Re: Grep with non-ascii

From: Eivind Nicolay Evensen <eivinde_at_terraplane.org>
Date: Fri, 03 Feb 2023 16:31:55 UTC
Den Sat, 4 Feb 2023 01:06:05 +0900
skrev Tomoaki AOKI <junchoon@dec.sakura.ne.jp>:

> On Fri, 3 Feb 2023 15:18:53 +0100
> Eivind Nicolay Evensen <eivinde@terraplane.org> wrote:
> 
> > Den Fri, 3 Feb 2023 19:12:32 +0700
> > skrev Eugene Grosbein <eugen@grosbein.net>:
> >   
> > > 03.02.2023 17:06, Eivind Nicolay Evensen wrote:  
> > > > Hello.
> > > > 
> > > > I just noticed this today:
> > > >     
> > > > elg!ene[~]> printf "b\nhei\nl\n" | grep     
> > > > grep: trailing backslash (\)    
> > > > elg!ene[~]> echo $LC_CTYPE $LANG    
> > > > nb_NO.ISO8859-1 nb_NO.ISO8859-1
> > > > 
> > > > While I have the result I envisioned with gnugrep:
> > > >     
> > > > elg!ene[~]> printf "b\nhei\nl\n" | ggrep     
> > > > b
> > > > l
> > > > 
> > > > Also, on OpenIndiana, linux and Netbsd, grep gives the proper
> > > > result.
> > > > 
> > > > Is lib/libc/regex the right place to look into this if I
> > > > find the time, or does anybody know this enough to know the
> > > > problem?    
> > > 
> > > Try single quotes instead of double quotes.
> > > And pleace specify system version and shell name, and shell
> > > version if its not in base system.  
> > 
> > This is  
> > elg!ene[~]> uname -a  
> > FreeBSD elg.hjerdalen.lokalnett 13.2-PRERELEASE FreeBSD
> > 13.2-PRERELEASE #1: Tue Jan 31 11:23:29 CET 2023
> > ene@elg.hjerdalen.lokalnett:/usr/obj/usr/src/amd64.amd64/sys/ENE-spurv
> > amd64
> > 
> > Using the tcsh that comes with it. But I don't think the quotes
> > matter much because of this:
> >   
> > elg!ene[~]> grep   
> > grep: trailing backslash (\)
> > 
> > The output was more just to have something to look for, like
> > with ggrep but anyway:
> >   
> > elg!ene[~]> printf 'b\nhei\nl\n' |grep   
> > grep: trailing backslash (\)
> > 
> > And obviously:
> >   
> > elg!ene[~]> printf 'b\nhei\nl\n'   
> > b
> > hei
> > l
> > 
> > And it seems to be the same for any 8859-1 character not part
> > of ascii:
> >   
> > elg!ene[~]> grep   
> > grep: trailing backslash (\)  
> > elg!ene[~]> grep   
> > grep: trailing backslash (\)  
> > elg!ene[~]> grep   
> > grep: trailing backslash (\)
> > 
> > -- 
> > Eivind Nicolay Evensen  
> 
> I recalled  very, very old problem on Japanese characters.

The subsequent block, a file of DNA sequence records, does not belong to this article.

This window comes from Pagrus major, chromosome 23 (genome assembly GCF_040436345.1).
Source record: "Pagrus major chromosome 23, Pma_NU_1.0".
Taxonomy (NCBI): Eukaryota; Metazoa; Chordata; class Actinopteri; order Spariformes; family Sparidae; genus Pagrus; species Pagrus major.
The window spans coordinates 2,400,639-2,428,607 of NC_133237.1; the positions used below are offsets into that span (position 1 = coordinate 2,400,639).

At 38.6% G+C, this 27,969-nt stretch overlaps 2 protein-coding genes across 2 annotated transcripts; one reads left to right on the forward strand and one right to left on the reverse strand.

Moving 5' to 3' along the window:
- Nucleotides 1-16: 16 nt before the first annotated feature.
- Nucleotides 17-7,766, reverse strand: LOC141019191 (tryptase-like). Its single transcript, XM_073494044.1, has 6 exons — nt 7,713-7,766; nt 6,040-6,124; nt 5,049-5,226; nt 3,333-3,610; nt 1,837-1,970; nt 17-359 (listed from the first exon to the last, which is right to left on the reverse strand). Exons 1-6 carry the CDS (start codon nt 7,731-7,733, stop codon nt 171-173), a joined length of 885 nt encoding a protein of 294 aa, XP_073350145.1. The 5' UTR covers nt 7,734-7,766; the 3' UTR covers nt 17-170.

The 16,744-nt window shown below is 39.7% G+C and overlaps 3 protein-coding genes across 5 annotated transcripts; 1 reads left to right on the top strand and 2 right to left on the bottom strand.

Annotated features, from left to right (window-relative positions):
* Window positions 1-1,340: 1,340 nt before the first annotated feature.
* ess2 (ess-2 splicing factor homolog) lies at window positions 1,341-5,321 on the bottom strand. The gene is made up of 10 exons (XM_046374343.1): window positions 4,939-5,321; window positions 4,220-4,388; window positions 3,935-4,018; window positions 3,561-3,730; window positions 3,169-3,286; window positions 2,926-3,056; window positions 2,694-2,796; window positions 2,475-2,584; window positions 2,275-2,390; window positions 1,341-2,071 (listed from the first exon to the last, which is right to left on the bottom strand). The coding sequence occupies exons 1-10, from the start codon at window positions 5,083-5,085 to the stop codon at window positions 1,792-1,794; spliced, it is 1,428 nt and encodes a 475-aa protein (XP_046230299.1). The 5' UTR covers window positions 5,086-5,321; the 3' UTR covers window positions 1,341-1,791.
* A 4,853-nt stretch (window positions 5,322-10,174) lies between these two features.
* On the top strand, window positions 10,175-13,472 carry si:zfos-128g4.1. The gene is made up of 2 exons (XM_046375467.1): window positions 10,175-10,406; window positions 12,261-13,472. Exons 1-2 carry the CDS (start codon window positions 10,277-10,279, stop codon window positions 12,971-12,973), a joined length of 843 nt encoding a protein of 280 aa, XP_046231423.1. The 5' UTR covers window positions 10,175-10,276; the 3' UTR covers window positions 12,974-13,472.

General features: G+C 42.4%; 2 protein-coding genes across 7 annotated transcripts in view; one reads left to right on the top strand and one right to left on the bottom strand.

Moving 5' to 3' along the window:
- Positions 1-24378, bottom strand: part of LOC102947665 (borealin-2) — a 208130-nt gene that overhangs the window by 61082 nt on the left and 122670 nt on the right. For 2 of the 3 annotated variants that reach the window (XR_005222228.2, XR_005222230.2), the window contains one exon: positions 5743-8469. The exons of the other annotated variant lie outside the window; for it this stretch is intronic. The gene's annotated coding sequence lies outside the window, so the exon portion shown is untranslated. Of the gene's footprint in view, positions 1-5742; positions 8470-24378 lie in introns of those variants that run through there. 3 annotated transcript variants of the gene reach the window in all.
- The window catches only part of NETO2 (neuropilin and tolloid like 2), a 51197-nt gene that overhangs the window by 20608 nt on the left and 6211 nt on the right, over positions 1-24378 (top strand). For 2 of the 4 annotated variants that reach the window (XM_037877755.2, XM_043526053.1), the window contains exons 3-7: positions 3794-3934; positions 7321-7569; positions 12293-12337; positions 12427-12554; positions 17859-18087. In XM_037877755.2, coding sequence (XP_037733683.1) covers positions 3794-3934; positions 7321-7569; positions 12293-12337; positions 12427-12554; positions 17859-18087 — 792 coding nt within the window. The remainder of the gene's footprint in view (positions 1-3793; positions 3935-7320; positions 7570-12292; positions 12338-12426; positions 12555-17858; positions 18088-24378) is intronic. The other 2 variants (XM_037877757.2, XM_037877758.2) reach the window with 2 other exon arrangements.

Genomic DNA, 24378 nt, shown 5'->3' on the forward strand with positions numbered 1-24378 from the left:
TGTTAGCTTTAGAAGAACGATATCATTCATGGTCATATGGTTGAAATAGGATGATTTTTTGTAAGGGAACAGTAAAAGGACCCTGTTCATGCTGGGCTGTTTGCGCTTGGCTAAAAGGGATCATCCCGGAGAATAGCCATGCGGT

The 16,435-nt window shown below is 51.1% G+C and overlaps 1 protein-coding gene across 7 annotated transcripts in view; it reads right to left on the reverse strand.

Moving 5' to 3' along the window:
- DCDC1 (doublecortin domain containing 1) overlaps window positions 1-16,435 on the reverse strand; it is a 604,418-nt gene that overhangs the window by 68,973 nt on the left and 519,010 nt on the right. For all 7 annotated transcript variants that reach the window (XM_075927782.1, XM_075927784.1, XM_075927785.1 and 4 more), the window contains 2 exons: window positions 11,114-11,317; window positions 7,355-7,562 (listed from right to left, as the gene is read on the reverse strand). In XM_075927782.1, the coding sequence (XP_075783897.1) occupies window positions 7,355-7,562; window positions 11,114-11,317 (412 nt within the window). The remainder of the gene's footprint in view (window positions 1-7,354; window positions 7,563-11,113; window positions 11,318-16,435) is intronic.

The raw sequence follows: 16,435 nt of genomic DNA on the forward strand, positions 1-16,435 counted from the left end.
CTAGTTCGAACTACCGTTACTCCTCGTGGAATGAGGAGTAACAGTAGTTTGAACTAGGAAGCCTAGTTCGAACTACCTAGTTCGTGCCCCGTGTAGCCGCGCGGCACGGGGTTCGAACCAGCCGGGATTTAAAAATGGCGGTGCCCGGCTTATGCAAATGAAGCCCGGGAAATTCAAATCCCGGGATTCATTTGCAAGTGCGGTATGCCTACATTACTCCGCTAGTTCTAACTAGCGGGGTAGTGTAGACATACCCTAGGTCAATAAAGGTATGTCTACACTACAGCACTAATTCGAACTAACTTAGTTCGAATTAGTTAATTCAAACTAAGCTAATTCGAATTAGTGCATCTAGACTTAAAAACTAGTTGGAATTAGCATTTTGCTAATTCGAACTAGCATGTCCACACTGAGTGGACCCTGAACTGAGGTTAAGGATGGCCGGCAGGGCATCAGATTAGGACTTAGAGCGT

> Does the characters you mentioned include 0x5c in nb_NO.ISO8859-1
> charset?
> 
> In dirty, ugly DOS era, Shift-JIS (CP932) was the mainstream in Japan.
> In this charset, some 2bytes kanji characters have 0x5c in its second
> byte.
> 
> This caused imported, non-Japanese-aware softwares mis-handle Japanese
> texts, and the workaround was to add excessive 0x5c after problematic
> characters. :-(
> 
> For example, ?? in Shift-JIS bytestream was 0x95 0x5c 0x8e 0xa6, and
> as 0x5c was usually considered as backslash, escape character, it was
> modified to 0x95 0x8e 0xa6 in non-Japanese softwares.
> As this mis-conversion often happened recussively, the required
> numbers of excessive 0x5c varied, varied and varied!!!!! Crazily.
> 
> If this is the case like above, the only solution is to move to
> character set containing ALL characters all over the world.
> 
> AFAIK, the only candidates are only two, TRON code [1] and Unicode
> (UCS, ISO/IEC 10646) [2]. And TRON code is very rarely used, actual
> candidate would be Unicode only.
> Note that Unicode is usually encoded to any of UTF-8, UTF-16 or UTF-32
> for data transfer (sometimes raw UCS-2?).
> 
> 
> [1] https://en.wikipedia.org/wiki/TRON_(encoding)
> [2] https://en.wikipedia.org/wiki/Unicode
> 
> P.S.
> On UTF-8, character  was encoded to UTF-8: 0xC3 0xB8. So it should be
> OK.

In 8859-1, "" is:

elg!ene[~]> printf  |hexdump -C
00000000  f8                                                ||
00000001

so this does not seem to be the problem here. And all those
characters I tried are one-byte (all 8859-1 are):

elg!ene[~]> printf "" |hexdump -C
00000000  e4 df e7                                          ||
00000003

So I do not believe this is the same problem. I did, however,
find it interesting that multi-byte character sets may have been
in use longer than I imagined.


-- 
Eivind Nicolay Evensen